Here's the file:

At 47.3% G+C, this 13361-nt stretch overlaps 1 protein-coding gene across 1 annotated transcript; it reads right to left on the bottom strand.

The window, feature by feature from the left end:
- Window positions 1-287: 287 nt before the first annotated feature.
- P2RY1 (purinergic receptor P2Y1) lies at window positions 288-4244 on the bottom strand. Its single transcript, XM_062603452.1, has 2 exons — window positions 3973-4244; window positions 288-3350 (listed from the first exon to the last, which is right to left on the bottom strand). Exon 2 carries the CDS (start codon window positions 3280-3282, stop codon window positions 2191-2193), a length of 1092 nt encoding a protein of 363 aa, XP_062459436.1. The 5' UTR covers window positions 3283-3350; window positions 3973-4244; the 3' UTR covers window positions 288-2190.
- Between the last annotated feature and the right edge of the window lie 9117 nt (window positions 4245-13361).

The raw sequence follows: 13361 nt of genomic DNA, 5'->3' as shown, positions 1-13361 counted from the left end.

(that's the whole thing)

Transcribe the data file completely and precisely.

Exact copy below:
At 47.3% G+C, this 13361-nt stretch overlaps 1 protein-coding gene across 1 annotated transcript; it reads right to left on the bottom strand.

The window, feature by feature from the left end:
- Window positions 1-287: 287 nt before the first annotated feature.
- P2RY1 (purinergic receptor P2Y1) lies at window positions 288-4244 on the bottom strand. Its single transcript, XM_062603452.1, has 2 exons — window positions 3973-4244; window positions 288-3350 (listed from the first exon to the last, which is right to left on the bottom strand). Exon 2 carries the CDS (start codon window positions 3280-3282, stop codon window positions 2191-2193), a length of 1092 nt encoding a protein of 363 aa, XP_062459436.1. The 5' UTR covers window positions 3283-3350; window positions 3973-4244; the 3' UTR covers window positions 288-2190.
- Between the last annotated feature and the right edge of the window lie 9117 nt (window positions 4245-13361).

The raw sequence follows: 13361 nt of genomic DNA, 5'->3' as shown, positions 1-13361 counted from the left end.